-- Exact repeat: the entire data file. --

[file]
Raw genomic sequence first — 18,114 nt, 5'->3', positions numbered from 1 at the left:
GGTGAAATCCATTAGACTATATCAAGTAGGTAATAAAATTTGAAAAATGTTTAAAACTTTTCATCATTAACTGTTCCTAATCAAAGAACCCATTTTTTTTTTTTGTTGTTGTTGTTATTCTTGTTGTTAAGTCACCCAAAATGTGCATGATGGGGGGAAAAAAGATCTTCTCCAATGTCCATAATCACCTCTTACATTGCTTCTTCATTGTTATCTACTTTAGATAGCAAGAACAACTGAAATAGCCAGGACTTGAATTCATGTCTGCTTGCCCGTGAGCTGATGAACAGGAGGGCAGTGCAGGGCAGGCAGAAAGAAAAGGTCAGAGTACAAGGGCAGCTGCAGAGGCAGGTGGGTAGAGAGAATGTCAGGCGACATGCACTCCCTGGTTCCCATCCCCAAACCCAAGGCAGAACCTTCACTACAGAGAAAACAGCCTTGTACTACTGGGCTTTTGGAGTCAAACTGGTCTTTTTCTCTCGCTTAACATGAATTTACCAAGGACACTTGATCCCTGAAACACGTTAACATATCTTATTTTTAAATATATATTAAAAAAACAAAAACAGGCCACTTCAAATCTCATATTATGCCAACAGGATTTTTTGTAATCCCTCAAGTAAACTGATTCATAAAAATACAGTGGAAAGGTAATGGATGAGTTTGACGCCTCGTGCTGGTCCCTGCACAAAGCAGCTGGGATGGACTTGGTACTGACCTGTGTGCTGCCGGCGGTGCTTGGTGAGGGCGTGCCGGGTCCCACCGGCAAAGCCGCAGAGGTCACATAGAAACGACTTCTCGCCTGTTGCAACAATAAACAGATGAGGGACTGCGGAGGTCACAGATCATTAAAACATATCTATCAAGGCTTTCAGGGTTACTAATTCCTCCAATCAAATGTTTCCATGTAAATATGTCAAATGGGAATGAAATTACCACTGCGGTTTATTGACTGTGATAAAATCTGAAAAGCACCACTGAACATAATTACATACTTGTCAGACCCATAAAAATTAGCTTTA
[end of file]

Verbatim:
Raw genomic sequence first — 18,114 nt, 5'->3', positions numbered from 1 at the left:
GGTGAAATCCATTAGACTATATCAAGTAGGTAATAAAATTTGAAAAATGTTTAAAACTTTTCATCATTAACTGTTCCTAATCAAAGAACCCATTTTTTTTTTTTGTTGTTGTTGTTATTCTTGTTGTTAAGTCACCCAAAATGTGCATGATGGGGGGAAAAAAGATCTTCTCCAATGTCCATAATCACCTCTTACATTGCTTCTTCATTGTTATCTACTTTAGATAGCAAGAACAACTGAAATAGCCAGGACTTGAATTCATGTCTGCTTGCCCGTGAGCTGATGAACAGGAGGGCAGTGCAGGGCAGGCAGAAAGAAAAGGTCAGAGTACAAGGGCAGCTGCAGAGGCAGGTGGGTAGAGAGAATGTCAGGCGACATGCACTCCCTGGTTCCCATCCCCAAACCCAAGGCAGAACCTTCACTACAGAGAAAACAGCCTTGTACTACTGGGCTTTTGGAGTCAAACTGGTCTTTTTCTCTCGCTTAACATGAATTTACCAAGGACACTTGATCCCTGAAACACGTTAACATATCTTATTTTTAAATATATATTAAAAAAACAAAAACAGGCCACTTCAAATCTCATATTATGCCAACAGGATTTTTTGTAATCCCTCAAGTAAACTGATTCATAAAAATACAGTGGAAAGGTAATGGATGAGTTTGACGCCTCGTGCTGGTCCCTGCACAAAGCAGCTGGGATGGACTTGGTACTGACCTGTGTGCTGCCGGCGGTGCTTGGTGAGGGCGTGCCGGGTCCCACCGGCAAAGCCGCAGAGGTCACATAGAAACGACTTCTCGCCTGTTGCAACAATAAACAGATGAGGGACTGCGGAGGTCACAGATCATTAAAACATATCTATCAAGGCTTTCAGGGTTACTAATTCCTCCAATCAAATGTTTCCATGTAAATATGTCAAATGGGAATGAAATTACCACTGCGGTTTATTGACTGTGATAAAATCTGAAAAGCACCACTGAACATAATTACATACTTGTCAGACCCATAAAAATTAGCTTTA